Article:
They Even Stole the Pope’s Money

October 08, 2020
Premises of the Secretariat of State

Journalist Floriana Bulfon has revealed the existence of a 59-page report on fraud committed in various organizations in the Vatican City. The total embezzlement is estimated to reach 454 million euros.

The starting point was in 2014, it seems, with the business of the London building acquired by the Secretary of State. But the whole of the authors constitute an entire crowd: prelates, brokers, and business lawyers.

The acquisition of the building that housed Harrods’ headquarters mobilized a stream of contributors, which would be difficult to follow. Many of them already had serious scandals.

“The end result is disastrous. In short, for 250 million euros, the Secretariat of State finds itself the owner of a building that would be worth 260 million on paper, but to ensure ownership of the property, it would ultimately have to pay 363 million euros (net of mortgage interest),” says the journalist.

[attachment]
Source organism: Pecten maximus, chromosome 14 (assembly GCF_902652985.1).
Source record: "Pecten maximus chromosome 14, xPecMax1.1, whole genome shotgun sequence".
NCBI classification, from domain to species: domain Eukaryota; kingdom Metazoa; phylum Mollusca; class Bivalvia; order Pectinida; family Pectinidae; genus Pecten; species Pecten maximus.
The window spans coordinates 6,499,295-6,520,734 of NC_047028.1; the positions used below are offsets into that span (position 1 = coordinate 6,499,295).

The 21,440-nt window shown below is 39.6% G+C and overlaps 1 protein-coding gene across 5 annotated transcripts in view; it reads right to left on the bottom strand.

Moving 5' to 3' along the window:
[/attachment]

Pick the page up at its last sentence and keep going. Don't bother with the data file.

The consultants are not the last to profit from the case. “In total, 711,000 euros disappeared in obscure consulting assignments. Not to mention the British firms, which are also getting their hands on several million euros without authorization,” the article adds.

Two protagonists, Fabrizio Tirabassi, an employee of the Vatican administrative office and holder of an account at the Institute for Works of Religion (IOR) - the main financial institution of the Holy See - and Mgr. Alberto Perlasca - former executive of the Secretariat State - even manage to infiltrate the account of the Holy Father, and withdraw 20 million pounds sterling - or 22 million euros.

The ramifications of the case lead to the Mafia. For example, a contract for Bambino Gesù, the Vatican children’s hospital, has been awarded to someone close to the Apulia mob.

The last upheavals are very recent. Vatican police entered the offices of the Vatican Financial Reporting Authority (AIF) and the Secretariat of State on October 1, 2020. Agents, mandated by the Vatican prosecutor, seized documents, computers, and cell phones.

Simultaneously, the Pope appointed as head of the IAFC, Carmelo Barbagallo, 63, former supervisor at the Italian central bank, to succeed Swiss lawyer René Bruelhart, who spent five years in the post.

The echoes of this sprawling affair do not seem to be over.